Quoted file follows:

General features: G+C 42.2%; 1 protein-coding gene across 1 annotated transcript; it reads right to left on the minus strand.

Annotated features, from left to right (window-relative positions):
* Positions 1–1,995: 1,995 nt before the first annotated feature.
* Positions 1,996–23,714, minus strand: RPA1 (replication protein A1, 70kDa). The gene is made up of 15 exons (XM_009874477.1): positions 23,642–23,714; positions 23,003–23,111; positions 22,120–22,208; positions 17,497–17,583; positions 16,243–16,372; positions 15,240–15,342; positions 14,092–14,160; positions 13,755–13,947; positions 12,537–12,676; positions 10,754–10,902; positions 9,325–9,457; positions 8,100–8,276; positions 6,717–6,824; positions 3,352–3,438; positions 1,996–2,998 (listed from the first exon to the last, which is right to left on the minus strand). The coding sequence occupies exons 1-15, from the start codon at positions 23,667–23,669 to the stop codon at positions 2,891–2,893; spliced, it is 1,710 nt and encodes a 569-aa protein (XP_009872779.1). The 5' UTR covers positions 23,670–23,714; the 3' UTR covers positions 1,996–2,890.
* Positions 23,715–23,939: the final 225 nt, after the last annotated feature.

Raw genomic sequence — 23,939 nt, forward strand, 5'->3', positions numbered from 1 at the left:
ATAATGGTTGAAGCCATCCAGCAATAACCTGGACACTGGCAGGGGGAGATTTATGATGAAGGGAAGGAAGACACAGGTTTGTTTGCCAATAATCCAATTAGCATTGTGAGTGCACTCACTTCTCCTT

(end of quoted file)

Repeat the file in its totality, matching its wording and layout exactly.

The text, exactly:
General features: G+C 42.2%; 1 protein-coding gene across 1 annotated transcript; it reads right to left on the minus strand.

Annotated features, from left to right (window-relative positions):
* Positions 1–1,995: 1,995 nt before the first annotated feature.
* Positions 1,996–23,714, minus strand: RPA1 (replication protein A1, 70kDa). The gene is made up of 15 exons (XM_009874477.1): positions 23,642–23,714; positions 23,003–23,111; positions 22,120–22,208; positions 17,497–17,583; positions 16,243–16,372; positions 15,240–15,342; positions 14,092–14,160; positions 13,755–13,947; positions 12,537–12,676; positions 10,754–10,902; positions 9,325–9,457; positions 8,100–8,276; positions 6,717–6,824; positions 3,352–3,438; positions 1,996–2,998 (listed from the first exon to the last, which is right to left on the minus strand). The coding sequence occupies exons 1-15, from the start codon at positions 23,667–23,669 to the stop codon at positions 2,891–2,893; spliced, it is 1,710 nt and encodes a 569-aa protein (XP_009872779.1). The 5' UTR covers positions 23,670–23,714; the 3' UTR covers positions 1,996–2,890.
* Positions 23,715–23,939: the final 225 nt, after the last annotated feature.

Raw genomic sequence — 23,939 nt, forward strand, 5'->3', positions numbered from 1 at the left:
ATAATGGTTGAAGCCATCCAGCAATAACCTGGACACTGGCAGGGGGAGATTTATGATGAAGGGAAGGAAGACACAGGTTTGTTTGCCAATAATCCAATTAGCATTGTGAGTGCACTCACTTCTCCTT